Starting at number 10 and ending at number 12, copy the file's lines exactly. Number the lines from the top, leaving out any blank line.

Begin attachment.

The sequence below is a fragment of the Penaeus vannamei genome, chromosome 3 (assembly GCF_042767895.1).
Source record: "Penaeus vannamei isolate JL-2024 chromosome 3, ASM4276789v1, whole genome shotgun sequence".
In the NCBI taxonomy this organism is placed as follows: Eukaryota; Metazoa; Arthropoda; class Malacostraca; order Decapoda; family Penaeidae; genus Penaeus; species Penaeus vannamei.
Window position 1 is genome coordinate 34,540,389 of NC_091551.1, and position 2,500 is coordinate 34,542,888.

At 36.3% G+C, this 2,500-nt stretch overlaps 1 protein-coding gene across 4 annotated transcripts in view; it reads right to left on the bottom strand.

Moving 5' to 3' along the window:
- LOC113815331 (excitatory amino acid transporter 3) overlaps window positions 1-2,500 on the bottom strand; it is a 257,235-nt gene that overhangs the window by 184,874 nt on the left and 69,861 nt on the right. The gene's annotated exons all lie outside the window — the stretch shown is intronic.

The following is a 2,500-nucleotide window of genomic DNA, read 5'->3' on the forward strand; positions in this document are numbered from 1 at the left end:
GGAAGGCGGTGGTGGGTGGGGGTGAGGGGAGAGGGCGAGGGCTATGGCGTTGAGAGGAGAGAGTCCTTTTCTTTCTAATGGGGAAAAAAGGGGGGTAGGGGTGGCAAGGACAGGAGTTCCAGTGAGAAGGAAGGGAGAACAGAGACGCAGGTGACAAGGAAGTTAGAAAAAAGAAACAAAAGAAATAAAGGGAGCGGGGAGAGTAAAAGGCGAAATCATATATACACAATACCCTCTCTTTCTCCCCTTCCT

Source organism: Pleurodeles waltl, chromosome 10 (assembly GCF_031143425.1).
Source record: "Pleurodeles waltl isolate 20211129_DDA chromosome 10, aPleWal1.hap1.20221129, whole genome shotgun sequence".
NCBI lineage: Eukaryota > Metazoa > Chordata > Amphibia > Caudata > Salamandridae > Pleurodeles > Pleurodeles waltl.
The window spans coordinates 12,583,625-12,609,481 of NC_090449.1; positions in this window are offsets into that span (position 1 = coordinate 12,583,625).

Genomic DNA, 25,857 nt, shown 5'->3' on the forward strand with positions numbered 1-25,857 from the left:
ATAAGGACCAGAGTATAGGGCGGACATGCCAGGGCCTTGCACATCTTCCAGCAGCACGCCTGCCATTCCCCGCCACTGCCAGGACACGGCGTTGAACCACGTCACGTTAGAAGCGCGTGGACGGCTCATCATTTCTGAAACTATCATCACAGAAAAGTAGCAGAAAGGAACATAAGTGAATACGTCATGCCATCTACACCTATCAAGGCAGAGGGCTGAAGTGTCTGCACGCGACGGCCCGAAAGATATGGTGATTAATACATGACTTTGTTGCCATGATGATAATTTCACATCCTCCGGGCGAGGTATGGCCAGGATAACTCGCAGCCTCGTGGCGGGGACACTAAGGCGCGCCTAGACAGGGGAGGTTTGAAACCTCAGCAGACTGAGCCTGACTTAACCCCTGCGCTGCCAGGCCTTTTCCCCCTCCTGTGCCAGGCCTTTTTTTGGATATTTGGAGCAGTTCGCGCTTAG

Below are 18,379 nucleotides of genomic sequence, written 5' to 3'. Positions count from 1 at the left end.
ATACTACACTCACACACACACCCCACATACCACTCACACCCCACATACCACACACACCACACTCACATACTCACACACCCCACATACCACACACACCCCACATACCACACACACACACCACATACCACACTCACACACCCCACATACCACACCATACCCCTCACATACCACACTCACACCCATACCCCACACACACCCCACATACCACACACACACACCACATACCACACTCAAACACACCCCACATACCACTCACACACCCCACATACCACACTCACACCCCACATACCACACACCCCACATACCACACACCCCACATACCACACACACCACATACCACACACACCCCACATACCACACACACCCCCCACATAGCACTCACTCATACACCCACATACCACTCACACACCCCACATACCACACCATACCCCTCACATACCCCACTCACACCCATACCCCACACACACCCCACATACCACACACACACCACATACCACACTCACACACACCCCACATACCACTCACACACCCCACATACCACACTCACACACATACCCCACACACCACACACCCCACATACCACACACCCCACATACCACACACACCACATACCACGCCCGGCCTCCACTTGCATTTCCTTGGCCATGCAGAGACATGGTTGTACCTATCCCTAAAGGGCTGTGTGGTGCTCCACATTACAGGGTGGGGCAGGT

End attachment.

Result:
Source organism: Pleurodeles waltl, chromosome 10 (assembly GCF_031143425.1).
Source record: "Pleurodeles waltl isolate 20211129_DDA chromosome 10, aPleWal1.hap1.20221129, whole genome shotgun sequence".
NCBI lineage: Eukaryota > Metazoa > Chordata > Amphibia > Caudata > Salamandridae > Pleurodeles > Pleurodeles waltl.